“The state has praised the achievements of these big platform companies in the past, about how they have pushed the economy into a more hi-tech direction,” said Aidan Chau, researcher at CLB. “But in the meantime, the platforms have come to control a large amount of data generated by workers and consumers, often neglecting the lives of their workers as they conquer new industries.”

More than 95 per cent of food delivery workers work more than 8 hours a day, with 28 per cent clocking up more than 12 hours a day, according to a 2020 survey conducted by Beijing Yilian Labor Law Centre, a non-government organisation.

Beijing has recently upped the ante on tech firms, with eight government departments lecturing representatives of online ride-hailing providers over payment practices in May. The government has also been pushing tech platforms to provide basic welfare benefits to part-time employees.

At the same time though the Chinese government has maintained a strict ban on any kind of spontaneous labour union formation or strikes by gig economy workers. The Chinese authorities also arrested one of the most prominent gig worker activists, delivery worker Chen Guojiang, who had repeatedly called on fellow food deliverymen to take group action. He is currently awaiting trial on several charges, including credit card fraud and “provoking trouble”.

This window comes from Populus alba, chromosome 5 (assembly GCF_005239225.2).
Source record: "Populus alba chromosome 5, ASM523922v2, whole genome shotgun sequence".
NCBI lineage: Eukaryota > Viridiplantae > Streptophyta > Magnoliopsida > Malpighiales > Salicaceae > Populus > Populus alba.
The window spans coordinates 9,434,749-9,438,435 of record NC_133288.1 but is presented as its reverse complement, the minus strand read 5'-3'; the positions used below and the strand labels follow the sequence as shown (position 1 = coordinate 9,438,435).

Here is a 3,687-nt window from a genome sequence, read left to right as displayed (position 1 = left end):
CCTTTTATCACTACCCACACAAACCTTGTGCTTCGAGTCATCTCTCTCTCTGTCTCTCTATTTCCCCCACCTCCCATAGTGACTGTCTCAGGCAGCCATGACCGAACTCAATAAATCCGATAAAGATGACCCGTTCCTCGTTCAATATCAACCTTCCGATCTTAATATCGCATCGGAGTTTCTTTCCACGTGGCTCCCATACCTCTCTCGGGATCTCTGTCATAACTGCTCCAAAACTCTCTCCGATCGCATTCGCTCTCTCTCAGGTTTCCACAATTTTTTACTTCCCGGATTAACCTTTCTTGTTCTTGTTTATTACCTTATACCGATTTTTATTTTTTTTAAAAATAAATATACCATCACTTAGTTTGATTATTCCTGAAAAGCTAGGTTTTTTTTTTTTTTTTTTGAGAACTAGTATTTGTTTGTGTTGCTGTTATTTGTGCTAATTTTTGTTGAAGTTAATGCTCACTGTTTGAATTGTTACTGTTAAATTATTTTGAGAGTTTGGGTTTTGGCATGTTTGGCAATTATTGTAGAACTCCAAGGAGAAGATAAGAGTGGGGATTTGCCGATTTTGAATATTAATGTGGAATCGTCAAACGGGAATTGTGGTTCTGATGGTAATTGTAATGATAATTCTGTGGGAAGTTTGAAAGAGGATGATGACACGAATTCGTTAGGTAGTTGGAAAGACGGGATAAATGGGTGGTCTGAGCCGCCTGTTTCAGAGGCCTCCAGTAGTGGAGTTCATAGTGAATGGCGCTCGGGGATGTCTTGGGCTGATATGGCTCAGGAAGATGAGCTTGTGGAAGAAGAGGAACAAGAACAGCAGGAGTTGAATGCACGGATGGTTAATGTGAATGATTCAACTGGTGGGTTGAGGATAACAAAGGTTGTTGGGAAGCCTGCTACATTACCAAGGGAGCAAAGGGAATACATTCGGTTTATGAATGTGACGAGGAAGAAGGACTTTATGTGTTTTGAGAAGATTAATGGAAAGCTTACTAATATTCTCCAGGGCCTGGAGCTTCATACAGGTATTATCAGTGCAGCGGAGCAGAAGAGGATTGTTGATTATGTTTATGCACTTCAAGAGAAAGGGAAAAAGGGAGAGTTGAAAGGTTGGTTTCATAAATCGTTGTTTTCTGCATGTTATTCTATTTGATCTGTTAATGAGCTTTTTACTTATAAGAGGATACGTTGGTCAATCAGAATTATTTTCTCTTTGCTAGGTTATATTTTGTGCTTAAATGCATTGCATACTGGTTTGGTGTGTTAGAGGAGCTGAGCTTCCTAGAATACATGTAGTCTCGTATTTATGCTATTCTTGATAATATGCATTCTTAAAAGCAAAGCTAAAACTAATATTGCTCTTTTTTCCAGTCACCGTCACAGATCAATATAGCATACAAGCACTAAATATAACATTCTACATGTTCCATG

Why this flexible work platform is seeing a boom in sourcing riders for delivery giants

The state labour union submitted proposals on strengthening the protection of gig workers in March 2021 during the Two Sessions, the country’s most important political event. Despite the political pressure, not all analysts are convinced that the latest “opinions” will radically change the situation for gig workers.

“The union will not challenge the informal or flexible labour arrangement of these workers,” said CLB’s Chau. “Worker competition with each other will continue to be intense and their sense of insecurity will likely persist.”

This article ‘Gig workers of all trades, unite!’ China’s state trade union calls for branches for gig economy workers first appeared on South China Morning Post

For the latest news from the South China Morning Post download our mobile app. Copyright 2021.